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Unformatted text preview: of Tennessee, Nashville, World Hunger and Moral Obligation, Ed. William Aiken and Hugh La Follette, 1977, p. 43-4 Returning to the case of the drowning child, the same point may be made. Suppose it is an important part of a persons way of life that he not interfere. Perhaps the passer-by believes God's will is being manifested in this particular incident arid strongly values noninterference with God's working out of His plan. Surely, this is especially relevant to the question of whether the person is obligated to intervene, even when the greatest good would be promoted by intervention. When saying that a person is obligated to act in some way, the significance to the person of the act must not only be considered along with all the other features of the act, but is also of special moral significance in determining that person's duty. More, however, needs to be said here.Suppose, for instance, that the case were like this: A passer-by sees a child drowning but fails to help, not for the sake of another important goal but rather out of lack of interest. Such situations are not at all uncommon, as when people fail to report violent crimes they observe in progress. I assume that anyone who fails to act in such circumstances is acting wrongly. (1NC) Failure to intervene is morally untenable. Elvin Hatch, Culture and Morality, 1983, p. 95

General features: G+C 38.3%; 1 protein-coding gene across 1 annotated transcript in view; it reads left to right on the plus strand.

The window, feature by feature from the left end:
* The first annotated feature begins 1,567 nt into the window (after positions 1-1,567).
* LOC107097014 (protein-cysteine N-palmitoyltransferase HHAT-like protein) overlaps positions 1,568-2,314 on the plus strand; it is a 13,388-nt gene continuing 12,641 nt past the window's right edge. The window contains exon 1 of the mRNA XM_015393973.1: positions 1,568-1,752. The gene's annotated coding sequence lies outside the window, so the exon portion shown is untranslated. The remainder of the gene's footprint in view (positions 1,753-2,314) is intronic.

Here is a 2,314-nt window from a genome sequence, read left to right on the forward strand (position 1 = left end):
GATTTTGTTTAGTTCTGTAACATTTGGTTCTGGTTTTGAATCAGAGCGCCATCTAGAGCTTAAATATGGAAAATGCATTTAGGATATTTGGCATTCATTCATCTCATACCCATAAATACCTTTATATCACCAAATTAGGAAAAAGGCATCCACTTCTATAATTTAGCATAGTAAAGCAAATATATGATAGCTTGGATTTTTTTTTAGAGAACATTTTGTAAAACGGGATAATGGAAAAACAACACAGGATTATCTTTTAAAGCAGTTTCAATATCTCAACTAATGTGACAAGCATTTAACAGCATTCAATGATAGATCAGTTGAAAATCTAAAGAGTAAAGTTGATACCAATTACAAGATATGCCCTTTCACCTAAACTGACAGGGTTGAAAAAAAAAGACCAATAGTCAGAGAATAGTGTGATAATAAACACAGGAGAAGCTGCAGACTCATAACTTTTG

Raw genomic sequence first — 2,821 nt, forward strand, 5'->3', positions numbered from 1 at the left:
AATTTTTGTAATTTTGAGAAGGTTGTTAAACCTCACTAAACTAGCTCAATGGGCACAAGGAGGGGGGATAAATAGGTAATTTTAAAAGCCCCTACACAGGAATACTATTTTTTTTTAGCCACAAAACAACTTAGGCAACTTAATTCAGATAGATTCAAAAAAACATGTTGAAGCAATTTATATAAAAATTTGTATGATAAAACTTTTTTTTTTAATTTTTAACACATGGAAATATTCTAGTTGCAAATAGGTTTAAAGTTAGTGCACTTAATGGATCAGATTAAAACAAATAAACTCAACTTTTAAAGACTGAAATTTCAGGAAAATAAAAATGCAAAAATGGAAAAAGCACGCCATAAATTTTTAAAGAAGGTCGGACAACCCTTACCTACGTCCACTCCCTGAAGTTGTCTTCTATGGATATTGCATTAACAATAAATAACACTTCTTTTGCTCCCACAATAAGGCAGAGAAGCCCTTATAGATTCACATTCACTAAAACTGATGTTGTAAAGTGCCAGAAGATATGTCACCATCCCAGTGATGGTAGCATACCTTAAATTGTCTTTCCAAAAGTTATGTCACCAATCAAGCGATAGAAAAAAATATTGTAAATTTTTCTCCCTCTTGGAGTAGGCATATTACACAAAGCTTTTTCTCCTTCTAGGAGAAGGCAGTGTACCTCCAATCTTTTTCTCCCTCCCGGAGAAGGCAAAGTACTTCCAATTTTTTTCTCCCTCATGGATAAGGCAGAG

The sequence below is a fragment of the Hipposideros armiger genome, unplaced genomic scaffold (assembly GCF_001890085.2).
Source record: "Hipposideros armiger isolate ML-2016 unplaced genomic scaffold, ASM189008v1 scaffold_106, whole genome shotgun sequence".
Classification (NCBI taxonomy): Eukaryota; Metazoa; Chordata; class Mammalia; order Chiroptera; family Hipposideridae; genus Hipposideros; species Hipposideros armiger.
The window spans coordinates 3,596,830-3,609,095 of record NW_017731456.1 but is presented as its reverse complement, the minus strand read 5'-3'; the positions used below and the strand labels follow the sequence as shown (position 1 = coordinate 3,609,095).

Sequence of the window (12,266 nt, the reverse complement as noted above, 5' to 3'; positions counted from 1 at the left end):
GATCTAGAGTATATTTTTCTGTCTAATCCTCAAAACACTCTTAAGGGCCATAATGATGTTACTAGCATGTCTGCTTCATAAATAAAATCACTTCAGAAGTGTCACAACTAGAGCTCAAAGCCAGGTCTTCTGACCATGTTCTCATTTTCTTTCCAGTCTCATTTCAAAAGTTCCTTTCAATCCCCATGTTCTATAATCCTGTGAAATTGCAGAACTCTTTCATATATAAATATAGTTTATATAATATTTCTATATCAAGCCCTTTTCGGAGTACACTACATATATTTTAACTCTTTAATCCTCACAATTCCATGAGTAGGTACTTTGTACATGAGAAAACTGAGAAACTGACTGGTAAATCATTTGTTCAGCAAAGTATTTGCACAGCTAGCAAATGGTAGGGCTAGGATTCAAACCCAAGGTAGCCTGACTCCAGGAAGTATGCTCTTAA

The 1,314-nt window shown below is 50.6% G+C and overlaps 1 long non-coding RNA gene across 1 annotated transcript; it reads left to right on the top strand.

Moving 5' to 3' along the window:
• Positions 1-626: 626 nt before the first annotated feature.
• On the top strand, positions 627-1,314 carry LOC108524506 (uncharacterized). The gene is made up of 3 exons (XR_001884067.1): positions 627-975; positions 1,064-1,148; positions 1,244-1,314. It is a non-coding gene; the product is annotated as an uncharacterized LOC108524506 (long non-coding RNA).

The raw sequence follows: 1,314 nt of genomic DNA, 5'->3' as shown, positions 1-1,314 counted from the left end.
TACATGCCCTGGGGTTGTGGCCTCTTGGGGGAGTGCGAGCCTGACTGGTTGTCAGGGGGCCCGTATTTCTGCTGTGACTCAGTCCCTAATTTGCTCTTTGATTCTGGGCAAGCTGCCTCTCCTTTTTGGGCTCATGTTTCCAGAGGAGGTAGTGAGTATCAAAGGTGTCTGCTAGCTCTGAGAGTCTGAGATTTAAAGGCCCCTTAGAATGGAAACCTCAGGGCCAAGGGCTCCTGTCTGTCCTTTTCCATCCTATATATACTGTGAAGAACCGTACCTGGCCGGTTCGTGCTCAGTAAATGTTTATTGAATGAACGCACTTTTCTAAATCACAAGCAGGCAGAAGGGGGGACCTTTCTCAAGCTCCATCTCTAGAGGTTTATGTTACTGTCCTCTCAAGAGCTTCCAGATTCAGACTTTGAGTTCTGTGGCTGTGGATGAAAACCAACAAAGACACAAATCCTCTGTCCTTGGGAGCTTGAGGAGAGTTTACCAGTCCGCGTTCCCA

In mentioning the possibility of intervention in other cultures I do not mean to invoke the nineteenth-century notion that primitives need the guidance of a superior civilization. The image I have in mind rather is that of the passer-by who happens upon a crime of violence and stops to help the victim. It is true that the possibility always exists that something may go wrong--I may make mistake victim for villain, for instance. But if we hear screams in a dark alley, how can we walk way and say it is none of our business? And should we stop to help, we do not signify that we believe we are superior to either the wrong-doer or the sufferer. _____Turn: Non-cooperation With Evil Is A Moral Obligation. We Recognize The Real Meaning Of "Love." MLK Dr Martin Luther King, Jr., The Trumpet Of conscience, 1967 p 73-5.
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- Fall '13